Oti Mabuse remembers how her mother started her own dance school in her hometown in South Africa to give her daughters opportunities she didn’t have as adults.
The 31-year-old dancer has had a successful career, winning the South African Latin American Championships eight times and is one of the most successful professionals to have appeared on BBC’s Strictly Come Dancing – having won twice.
Her older sister Phemelo also pursued dancing as a child, while the eldest Mabuse sibling, Motsi, went on to become a professional ballroom dancer and currently sits on the Strictly judging panel.
Appearing on BBC Radio 4’s Desert Island Discs, Mabuse explained how much her mother Dudu loved ballroom dancing, but growing up in apartheid South Africa she didn’t have the opportunity to learn it.
She said: “The opportunities weren’t there for them, they weren’t dance schools, they weren’t dance teachers. It was also very separate.
“And she always loved it, she always wanted to do it, she always wanted to wear those big ballroom dresses and get her hair done.
“But even in those years, black people weren’t even allowed to be in the same room or on the same dance floor as white people.”
She recalled how her mother was motivated to start her own dance school since “nobody was teaching black kids to dance” where they lived at the time.
Mabuse noted that this was a few years before she was born, at a time when Nelson Mandela was still in prison and “a lot of segregation still existed”.
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The dancer added that the community they grew up in was “really dangerous” due to civil unrest, which is why her mother also set up her own transport system to take children to and from school to keep them safe.
Raised in this environment, Mabuse explained that dance was “all she saw,” but that her mother maintained a very strict regime for her children that included only school, sports, and dance.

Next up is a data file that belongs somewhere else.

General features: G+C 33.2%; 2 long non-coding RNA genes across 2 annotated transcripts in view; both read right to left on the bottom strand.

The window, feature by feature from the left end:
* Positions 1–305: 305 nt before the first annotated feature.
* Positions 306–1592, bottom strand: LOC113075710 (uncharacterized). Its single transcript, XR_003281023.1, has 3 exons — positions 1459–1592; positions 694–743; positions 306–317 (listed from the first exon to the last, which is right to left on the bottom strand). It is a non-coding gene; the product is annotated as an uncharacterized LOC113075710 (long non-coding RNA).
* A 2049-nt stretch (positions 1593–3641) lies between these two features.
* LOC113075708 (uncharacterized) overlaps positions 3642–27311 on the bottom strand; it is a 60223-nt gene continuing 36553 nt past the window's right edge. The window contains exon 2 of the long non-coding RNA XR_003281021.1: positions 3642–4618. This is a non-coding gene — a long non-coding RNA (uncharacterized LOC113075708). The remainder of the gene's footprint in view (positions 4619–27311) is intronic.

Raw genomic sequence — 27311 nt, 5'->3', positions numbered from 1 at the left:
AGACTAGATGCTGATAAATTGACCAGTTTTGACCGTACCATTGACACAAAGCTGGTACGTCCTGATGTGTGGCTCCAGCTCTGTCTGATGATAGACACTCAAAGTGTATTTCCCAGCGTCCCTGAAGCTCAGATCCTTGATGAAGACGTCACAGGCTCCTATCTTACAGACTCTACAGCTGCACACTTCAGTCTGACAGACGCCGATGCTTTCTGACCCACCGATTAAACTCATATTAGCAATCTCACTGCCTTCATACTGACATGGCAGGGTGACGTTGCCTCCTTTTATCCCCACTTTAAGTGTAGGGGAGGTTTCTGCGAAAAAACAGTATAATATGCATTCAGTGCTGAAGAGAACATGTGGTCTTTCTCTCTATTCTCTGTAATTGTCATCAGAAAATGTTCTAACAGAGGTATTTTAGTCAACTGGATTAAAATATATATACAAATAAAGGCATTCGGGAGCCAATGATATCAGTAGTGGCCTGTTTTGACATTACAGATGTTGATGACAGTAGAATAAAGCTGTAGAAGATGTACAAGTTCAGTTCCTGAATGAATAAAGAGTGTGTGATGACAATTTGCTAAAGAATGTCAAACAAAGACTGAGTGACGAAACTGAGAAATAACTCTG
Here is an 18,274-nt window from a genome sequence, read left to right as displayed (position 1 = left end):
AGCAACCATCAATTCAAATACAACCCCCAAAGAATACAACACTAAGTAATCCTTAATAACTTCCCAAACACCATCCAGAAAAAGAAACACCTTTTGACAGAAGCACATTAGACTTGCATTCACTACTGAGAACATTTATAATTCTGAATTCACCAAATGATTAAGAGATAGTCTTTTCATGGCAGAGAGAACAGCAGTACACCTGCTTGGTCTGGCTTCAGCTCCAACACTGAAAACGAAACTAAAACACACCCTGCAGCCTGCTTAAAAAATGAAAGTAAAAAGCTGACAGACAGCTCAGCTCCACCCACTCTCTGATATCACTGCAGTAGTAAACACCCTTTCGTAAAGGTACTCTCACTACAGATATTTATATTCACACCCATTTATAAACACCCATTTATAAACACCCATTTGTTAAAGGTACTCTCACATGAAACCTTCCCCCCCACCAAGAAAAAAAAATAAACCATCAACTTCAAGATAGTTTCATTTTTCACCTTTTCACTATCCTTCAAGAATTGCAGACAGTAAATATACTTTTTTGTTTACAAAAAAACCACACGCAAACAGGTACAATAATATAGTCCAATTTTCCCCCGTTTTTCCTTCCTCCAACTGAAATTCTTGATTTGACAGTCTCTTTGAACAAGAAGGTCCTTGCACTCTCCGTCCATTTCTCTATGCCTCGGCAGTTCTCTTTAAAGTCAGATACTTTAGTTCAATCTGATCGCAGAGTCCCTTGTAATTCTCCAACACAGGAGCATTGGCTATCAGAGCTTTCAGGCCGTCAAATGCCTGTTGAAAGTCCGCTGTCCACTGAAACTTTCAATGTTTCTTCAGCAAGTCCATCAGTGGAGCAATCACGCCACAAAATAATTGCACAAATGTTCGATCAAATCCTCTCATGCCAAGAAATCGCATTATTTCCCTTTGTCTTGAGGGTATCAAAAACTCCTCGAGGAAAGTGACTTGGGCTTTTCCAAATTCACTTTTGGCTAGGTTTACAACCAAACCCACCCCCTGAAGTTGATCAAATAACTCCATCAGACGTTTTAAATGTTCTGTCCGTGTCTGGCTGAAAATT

Mabuse added: “She just didn’t want us to grow up and feel like we didn’t have opportunities and she wanted to make sure we were always busy so we wouldn’t have been on the road, we weren’t any nonsense set up.”
Among the CDs the desert island dancer chose was Boyz 2 Men’s track A Song For Mama, as it reminds her how lucky she is to have her mother, whom she described as “amazing” and “determined.” designated.
“She has always fought for us and taught us to fight for ourselves and not take no for an answer and to be as ambitious, dedicated and competitive as we are,” she added.
Mabuse said she got her fighting spirit from her father, who worked as a lawyer and would help those who couldn’t afford to pay for representation if they were wrongfully arrested.
That determination has helped her win the coveted Strictly Come Dancing Glitterball twice, first in 2019 with actor Kelvin Fletcher and then in 2020 with comedian Bill Bailey.
She admitted she “absolutely didn’t” think she was going to win with Bailey when they first hit the dance floor, but said it was part of the strict “magic” that anything is possible.
Mabuse announced last month that she was leaving the show after appearing as a professional for seven years.
The dancer is currently on the Dancing On Ice judging panel and recently announced that she is embarking on her first ever UK tour to perform her stage show ‘I Am Here’.
Beginning in April, she will perform more than 50 performances at venues across the country in a show celebrating her journey from her native South Africa to becoming a professional dancer.
– Desert Island Discs airs Sunday at 11am on BBC Sounds and BBC Radio 4.
https://www.independent.ie/entertainment/oti-mabuse-on-her-mother-creating-a-dance-school-to-provide-her-with-opportunity-41416190.html Oti Mabuse on her mother, who is starting a dance school to give her a chance